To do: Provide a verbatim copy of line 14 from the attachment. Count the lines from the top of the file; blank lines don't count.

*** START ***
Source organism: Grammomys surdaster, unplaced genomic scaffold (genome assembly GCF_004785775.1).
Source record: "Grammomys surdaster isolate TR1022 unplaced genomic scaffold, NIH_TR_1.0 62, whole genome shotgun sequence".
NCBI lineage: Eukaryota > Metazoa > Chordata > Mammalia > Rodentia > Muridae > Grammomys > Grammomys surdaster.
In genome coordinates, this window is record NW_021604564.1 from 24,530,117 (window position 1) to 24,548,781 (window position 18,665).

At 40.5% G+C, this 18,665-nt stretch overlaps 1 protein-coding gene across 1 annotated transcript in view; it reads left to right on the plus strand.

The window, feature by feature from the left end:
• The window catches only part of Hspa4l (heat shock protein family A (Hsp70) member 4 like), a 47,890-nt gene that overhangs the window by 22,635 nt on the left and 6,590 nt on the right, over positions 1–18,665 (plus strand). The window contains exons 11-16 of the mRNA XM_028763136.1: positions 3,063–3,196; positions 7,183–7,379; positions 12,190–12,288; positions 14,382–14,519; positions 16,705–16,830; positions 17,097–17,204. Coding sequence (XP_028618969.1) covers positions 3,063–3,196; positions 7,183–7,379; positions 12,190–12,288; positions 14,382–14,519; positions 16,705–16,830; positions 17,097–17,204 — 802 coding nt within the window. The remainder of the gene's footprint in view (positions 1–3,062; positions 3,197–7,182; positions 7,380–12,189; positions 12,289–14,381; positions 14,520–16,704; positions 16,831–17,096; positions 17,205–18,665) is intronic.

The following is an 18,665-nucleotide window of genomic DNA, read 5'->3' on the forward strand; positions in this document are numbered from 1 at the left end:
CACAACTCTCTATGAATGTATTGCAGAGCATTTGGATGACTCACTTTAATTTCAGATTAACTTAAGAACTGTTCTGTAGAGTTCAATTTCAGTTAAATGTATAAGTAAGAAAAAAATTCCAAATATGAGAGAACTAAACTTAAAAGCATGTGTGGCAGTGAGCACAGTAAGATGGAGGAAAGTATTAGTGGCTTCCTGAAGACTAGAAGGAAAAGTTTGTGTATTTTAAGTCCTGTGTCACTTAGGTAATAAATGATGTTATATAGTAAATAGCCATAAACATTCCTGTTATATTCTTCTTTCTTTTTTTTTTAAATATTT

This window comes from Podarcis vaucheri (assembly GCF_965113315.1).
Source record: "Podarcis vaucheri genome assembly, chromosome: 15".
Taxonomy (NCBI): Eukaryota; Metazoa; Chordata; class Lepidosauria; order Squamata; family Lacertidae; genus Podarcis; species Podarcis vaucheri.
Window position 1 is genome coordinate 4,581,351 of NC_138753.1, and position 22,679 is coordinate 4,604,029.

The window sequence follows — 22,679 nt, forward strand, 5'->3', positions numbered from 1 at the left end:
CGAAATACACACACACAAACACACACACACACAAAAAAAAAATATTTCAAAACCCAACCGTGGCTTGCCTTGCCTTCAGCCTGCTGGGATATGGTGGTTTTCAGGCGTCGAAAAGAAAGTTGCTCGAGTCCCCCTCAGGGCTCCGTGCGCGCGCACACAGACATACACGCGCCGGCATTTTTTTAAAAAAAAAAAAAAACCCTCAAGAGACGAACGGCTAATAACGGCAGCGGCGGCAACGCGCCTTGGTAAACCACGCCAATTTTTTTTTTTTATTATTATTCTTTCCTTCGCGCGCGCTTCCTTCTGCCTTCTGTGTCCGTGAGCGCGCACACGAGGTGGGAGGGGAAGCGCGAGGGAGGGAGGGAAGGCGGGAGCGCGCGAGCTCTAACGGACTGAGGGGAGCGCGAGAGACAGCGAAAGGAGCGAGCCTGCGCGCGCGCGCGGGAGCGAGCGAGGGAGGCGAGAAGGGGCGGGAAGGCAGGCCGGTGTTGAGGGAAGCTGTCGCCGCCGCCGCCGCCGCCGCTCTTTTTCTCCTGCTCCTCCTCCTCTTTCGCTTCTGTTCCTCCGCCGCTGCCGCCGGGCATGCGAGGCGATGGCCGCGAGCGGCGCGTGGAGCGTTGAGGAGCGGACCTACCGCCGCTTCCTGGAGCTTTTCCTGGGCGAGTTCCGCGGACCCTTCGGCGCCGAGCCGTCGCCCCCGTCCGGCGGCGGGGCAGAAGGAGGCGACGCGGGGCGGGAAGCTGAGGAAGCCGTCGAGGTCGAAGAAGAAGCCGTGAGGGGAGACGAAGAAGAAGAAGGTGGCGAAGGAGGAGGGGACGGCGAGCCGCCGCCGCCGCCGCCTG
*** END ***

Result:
The window sequence follows — 22,679 nt, forward strand, 5'->3', positions numbered from 1 at the left end: